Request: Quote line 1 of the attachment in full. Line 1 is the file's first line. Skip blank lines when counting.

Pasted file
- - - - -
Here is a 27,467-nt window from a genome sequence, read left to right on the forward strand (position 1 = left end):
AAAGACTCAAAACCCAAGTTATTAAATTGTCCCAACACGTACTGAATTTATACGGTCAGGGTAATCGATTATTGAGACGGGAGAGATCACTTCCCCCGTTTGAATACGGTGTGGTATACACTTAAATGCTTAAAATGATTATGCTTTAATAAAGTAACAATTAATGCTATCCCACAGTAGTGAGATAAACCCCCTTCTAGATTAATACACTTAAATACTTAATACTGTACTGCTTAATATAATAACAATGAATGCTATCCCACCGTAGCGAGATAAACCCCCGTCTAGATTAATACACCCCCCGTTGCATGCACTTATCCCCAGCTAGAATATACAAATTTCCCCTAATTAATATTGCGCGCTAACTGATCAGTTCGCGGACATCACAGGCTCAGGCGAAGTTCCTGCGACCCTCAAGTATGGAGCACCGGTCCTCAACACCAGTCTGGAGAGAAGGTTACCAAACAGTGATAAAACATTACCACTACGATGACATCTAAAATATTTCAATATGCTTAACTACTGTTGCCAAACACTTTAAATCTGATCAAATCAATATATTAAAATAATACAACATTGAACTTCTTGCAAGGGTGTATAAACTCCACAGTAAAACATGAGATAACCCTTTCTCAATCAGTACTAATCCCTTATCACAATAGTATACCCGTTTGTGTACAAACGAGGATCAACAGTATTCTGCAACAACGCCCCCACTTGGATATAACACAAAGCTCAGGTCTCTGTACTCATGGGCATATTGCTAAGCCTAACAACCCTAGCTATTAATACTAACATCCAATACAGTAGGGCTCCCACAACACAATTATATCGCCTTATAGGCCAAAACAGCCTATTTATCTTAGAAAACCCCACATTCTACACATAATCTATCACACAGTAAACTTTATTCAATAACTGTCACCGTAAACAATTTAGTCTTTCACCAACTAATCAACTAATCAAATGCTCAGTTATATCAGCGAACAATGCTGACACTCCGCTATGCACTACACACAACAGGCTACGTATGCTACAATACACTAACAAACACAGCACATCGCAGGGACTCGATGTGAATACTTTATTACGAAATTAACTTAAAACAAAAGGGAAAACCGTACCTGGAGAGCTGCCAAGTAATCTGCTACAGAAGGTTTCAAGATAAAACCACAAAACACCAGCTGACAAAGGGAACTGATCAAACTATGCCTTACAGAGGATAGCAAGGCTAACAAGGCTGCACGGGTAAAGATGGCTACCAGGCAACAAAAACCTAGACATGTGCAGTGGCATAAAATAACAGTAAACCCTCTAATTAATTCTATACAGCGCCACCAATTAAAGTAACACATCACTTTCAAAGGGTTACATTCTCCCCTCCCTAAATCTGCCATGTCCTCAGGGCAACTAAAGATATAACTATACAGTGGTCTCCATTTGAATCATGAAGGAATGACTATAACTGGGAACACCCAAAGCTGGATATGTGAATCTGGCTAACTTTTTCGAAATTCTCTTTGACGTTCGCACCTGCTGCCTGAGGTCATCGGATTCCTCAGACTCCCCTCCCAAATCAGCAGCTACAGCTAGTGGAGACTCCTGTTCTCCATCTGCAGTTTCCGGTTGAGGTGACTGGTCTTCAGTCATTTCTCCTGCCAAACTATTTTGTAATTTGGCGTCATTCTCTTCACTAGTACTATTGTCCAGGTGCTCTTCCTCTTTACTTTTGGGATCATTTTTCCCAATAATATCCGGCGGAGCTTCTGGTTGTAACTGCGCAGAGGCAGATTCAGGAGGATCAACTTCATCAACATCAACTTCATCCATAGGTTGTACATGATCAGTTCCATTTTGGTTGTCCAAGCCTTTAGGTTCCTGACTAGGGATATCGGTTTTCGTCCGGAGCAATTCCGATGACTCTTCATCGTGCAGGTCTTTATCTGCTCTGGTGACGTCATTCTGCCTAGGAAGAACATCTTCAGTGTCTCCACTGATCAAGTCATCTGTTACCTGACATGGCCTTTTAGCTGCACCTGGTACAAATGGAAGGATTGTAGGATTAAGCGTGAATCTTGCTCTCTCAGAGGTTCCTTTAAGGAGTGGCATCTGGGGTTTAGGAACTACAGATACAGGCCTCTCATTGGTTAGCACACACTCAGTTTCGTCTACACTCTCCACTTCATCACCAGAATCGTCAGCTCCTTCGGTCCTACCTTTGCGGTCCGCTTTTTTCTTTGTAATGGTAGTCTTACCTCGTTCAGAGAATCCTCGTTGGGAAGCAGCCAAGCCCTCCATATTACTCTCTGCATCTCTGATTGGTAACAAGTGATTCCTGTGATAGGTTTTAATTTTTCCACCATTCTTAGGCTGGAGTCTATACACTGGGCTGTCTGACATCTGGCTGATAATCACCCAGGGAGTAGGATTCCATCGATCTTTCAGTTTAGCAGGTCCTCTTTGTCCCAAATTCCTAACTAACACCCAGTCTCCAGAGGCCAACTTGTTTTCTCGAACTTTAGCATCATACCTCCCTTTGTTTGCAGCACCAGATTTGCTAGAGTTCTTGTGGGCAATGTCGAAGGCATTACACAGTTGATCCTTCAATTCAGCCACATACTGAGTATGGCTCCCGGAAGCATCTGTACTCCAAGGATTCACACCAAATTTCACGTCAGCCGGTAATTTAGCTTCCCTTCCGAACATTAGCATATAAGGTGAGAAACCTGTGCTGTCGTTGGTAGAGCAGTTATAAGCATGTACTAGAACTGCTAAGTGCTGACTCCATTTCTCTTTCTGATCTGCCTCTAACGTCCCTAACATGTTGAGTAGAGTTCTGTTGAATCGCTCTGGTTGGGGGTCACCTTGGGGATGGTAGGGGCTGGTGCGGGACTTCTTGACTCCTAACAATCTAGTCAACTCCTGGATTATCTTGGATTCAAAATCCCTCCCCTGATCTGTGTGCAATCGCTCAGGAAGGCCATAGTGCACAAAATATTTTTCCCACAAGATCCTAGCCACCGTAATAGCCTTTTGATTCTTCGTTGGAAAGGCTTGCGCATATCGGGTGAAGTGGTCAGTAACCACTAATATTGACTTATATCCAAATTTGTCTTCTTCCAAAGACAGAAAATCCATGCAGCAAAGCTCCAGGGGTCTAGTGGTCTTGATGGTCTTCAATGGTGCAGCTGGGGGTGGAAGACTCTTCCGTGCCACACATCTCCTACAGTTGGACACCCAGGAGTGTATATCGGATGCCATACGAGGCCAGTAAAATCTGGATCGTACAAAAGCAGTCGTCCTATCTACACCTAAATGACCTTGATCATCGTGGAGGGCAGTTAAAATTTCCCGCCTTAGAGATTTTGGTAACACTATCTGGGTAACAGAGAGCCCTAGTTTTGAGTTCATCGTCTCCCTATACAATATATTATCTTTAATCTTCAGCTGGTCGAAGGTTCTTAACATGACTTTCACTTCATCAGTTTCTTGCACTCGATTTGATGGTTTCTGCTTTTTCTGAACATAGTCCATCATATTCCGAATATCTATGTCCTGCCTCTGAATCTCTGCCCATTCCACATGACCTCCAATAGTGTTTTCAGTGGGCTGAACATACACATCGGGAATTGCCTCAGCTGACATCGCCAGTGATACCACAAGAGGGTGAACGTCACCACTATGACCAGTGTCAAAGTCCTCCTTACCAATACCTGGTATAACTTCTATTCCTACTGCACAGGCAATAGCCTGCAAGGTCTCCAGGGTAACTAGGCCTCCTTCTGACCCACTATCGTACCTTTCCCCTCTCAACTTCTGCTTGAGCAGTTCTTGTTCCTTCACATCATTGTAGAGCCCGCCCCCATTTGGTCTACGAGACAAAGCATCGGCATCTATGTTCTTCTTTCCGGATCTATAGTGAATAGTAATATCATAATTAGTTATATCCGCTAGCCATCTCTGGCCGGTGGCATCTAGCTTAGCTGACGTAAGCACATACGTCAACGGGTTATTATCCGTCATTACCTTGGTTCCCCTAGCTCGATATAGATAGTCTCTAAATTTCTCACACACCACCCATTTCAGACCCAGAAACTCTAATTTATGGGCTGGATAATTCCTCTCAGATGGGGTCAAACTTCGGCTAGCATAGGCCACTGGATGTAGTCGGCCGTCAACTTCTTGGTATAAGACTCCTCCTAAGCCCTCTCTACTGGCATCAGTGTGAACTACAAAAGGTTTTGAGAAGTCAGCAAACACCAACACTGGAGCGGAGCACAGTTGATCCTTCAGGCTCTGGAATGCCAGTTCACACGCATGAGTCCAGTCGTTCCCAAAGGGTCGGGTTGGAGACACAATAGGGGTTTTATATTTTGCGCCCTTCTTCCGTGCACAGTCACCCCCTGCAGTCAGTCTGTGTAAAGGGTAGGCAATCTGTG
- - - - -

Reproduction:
Here is a 27,467-nt window from a genome sequence, read left to right on the forward strand (position 1 = left end):